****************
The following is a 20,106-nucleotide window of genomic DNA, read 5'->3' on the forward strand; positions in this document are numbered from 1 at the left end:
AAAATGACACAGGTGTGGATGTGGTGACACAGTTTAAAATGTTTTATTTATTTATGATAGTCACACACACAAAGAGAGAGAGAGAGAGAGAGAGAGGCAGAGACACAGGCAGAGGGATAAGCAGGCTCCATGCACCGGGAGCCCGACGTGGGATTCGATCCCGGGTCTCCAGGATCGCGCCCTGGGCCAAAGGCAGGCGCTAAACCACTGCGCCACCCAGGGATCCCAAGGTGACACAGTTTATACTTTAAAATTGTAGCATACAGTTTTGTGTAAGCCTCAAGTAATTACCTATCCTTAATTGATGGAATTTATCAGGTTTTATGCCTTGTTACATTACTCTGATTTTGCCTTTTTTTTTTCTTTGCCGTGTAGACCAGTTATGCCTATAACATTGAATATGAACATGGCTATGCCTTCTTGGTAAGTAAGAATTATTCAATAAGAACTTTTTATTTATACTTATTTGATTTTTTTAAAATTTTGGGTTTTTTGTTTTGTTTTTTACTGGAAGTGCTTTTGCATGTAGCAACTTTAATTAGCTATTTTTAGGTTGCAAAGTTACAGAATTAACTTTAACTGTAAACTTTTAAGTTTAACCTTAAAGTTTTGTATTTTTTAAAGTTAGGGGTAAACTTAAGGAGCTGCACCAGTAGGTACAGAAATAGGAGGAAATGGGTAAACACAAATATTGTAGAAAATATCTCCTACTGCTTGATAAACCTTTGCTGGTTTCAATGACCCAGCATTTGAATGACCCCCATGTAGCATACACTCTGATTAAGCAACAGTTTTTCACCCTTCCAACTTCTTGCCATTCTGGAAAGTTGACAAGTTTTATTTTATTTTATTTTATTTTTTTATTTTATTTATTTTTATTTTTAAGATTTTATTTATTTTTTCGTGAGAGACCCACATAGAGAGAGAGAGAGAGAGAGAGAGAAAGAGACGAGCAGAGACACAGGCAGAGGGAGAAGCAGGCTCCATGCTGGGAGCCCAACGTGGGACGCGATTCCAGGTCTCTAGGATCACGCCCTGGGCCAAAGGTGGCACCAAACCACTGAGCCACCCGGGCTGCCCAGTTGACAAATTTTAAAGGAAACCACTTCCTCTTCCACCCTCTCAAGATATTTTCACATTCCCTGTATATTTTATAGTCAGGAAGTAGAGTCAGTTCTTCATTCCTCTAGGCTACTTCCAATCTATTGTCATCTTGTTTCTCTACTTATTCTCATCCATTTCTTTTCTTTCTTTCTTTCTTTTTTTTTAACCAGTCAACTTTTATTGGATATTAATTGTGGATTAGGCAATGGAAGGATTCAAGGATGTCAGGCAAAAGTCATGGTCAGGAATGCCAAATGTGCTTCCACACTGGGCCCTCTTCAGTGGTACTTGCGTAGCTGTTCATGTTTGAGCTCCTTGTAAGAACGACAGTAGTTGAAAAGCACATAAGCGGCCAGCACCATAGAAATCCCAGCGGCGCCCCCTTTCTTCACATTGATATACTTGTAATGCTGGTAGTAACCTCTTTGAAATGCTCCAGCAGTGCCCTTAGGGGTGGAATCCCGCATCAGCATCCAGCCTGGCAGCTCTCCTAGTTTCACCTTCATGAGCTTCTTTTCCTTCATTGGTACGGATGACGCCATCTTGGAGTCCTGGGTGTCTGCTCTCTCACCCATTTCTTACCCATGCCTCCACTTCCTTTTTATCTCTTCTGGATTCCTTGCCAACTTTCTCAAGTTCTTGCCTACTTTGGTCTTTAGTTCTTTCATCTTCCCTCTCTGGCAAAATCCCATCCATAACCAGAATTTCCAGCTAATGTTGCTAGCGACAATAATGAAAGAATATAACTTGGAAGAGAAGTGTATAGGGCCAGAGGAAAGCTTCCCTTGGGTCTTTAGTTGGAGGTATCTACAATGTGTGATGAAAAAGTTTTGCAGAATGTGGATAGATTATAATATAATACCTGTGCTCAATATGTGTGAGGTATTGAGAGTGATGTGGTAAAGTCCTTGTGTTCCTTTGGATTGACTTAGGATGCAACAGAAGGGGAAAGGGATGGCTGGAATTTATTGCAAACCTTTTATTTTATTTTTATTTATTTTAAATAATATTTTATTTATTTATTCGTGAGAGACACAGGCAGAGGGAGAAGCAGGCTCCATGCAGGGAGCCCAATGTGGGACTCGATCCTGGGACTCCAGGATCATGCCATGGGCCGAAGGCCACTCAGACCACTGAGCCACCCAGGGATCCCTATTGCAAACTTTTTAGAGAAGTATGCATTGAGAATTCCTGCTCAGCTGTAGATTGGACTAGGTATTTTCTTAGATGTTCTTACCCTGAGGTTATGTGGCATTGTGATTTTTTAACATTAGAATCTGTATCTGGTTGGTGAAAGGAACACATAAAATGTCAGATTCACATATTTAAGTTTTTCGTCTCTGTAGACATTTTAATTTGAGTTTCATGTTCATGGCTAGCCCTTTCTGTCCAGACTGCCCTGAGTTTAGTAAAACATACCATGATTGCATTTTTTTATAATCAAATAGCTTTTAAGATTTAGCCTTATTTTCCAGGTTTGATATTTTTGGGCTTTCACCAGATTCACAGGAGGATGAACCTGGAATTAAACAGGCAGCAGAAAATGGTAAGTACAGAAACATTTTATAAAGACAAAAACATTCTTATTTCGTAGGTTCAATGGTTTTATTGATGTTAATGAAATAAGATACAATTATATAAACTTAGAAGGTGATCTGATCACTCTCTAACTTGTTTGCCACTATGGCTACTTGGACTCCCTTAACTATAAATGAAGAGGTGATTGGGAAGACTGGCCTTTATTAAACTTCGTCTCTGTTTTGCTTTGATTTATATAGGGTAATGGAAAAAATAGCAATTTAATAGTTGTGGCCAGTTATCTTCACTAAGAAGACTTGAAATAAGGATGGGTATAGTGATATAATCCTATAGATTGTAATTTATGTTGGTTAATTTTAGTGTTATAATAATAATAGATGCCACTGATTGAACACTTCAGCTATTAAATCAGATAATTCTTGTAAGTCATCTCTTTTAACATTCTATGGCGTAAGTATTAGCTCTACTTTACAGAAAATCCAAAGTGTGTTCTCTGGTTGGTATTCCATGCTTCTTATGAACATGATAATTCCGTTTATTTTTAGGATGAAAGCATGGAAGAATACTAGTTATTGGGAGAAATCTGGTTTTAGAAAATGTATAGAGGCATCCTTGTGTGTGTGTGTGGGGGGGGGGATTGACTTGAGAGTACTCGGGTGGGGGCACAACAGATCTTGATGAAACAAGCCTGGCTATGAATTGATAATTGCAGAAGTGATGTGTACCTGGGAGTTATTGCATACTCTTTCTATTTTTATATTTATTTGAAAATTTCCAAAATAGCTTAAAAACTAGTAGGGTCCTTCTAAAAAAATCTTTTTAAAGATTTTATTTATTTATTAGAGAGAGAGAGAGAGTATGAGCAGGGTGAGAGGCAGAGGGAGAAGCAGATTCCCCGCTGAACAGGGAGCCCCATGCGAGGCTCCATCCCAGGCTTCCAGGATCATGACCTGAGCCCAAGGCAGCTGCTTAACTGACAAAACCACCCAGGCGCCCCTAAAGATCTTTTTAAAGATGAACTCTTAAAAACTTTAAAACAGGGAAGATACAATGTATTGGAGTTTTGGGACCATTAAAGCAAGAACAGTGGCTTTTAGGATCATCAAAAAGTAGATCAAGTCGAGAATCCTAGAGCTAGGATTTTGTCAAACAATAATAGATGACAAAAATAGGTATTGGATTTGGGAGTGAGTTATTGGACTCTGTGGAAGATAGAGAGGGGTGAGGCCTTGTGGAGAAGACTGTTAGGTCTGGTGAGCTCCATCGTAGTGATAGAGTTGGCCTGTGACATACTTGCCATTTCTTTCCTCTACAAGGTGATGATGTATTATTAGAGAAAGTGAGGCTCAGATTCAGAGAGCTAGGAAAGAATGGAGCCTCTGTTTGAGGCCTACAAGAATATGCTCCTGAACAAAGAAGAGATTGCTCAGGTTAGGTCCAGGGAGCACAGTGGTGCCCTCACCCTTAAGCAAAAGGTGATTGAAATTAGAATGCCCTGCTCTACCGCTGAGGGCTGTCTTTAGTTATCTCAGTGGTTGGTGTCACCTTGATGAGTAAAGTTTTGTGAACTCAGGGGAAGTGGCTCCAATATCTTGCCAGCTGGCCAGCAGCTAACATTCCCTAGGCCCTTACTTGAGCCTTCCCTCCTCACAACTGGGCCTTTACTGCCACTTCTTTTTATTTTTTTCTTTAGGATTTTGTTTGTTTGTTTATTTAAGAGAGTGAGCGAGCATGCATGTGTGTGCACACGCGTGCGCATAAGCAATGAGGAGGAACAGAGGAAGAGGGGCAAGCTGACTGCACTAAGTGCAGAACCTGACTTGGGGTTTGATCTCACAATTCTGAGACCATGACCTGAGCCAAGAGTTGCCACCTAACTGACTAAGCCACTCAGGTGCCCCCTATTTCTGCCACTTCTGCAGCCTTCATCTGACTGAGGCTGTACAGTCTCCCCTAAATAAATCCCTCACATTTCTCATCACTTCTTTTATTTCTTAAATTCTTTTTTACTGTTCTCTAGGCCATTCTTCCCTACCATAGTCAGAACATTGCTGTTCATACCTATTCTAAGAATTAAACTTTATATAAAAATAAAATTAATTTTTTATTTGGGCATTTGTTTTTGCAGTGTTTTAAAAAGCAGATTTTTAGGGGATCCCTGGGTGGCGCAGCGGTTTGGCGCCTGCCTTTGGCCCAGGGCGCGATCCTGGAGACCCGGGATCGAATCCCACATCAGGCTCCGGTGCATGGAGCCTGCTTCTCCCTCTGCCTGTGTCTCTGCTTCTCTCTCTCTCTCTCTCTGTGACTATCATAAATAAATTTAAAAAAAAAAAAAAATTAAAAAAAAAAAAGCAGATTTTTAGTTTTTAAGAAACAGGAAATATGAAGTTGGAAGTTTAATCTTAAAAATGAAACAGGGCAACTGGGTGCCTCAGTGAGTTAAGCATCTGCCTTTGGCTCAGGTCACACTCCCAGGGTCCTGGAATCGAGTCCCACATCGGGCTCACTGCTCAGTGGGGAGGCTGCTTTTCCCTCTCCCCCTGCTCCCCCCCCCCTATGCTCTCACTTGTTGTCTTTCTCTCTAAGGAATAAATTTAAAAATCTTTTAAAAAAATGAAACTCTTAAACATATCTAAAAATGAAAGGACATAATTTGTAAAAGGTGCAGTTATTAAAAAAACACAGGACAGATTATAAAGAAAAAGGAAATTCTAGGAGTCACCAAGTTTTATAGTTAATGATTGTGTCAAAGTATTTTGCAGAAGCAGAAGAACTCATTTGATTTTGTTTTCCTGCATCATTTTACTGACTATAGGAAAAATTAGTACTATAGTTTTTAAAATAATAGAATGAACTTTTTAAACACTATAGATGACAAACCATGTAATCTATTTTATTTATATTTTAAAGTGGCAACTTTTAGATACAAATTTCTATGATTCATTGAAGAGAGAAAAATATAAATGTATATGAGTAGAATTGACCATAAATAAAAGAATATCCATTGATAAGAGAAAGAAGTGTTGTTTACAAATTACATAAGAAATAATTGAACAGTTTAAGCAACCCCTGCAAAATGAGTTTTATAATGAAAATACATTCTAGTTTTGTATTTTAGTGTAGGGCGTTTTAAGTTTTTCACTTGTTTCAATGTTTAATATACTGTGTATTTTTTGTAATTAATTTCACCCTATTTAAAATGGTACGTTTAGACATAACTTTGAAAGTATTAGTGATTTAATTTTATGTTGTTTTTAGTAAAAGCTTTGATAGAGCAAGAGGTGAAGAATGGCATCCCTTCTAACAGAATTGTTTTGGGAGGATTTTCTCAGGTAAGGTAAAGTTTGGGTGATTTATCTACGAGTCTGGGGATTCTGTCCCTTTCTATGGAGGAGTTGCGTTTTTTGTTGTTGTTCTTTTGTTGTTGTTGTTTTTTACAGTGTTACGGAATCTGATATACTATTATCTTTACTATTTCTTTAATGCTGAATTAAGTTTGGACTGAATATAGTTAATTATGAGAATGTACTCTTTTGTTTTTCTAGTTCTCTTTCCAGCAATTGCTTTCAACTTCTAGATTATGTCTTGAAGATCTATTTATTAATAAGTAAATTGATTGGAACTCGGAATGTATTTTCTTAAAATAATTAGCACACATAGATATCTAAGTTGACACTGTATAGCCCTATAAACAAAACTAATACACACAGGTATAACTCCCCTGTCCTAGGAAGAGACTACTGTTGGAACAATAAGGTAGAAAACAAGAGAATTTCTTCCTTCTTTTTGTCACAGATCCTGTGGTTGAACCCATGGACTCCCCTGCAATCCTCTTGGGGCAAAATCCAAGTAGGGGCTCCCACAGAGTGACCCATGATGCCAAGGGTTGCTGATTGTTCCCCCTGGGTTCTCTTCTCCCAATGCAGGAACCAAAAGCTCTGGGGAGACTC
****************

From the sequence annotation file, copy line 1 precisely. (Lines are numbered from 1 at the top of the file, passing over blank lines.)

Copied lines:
The following is a 20,106-nucleotide window of genomic DNA, read 5'->3' on the forward strand; positions in this document are numbered from 1 at the left end: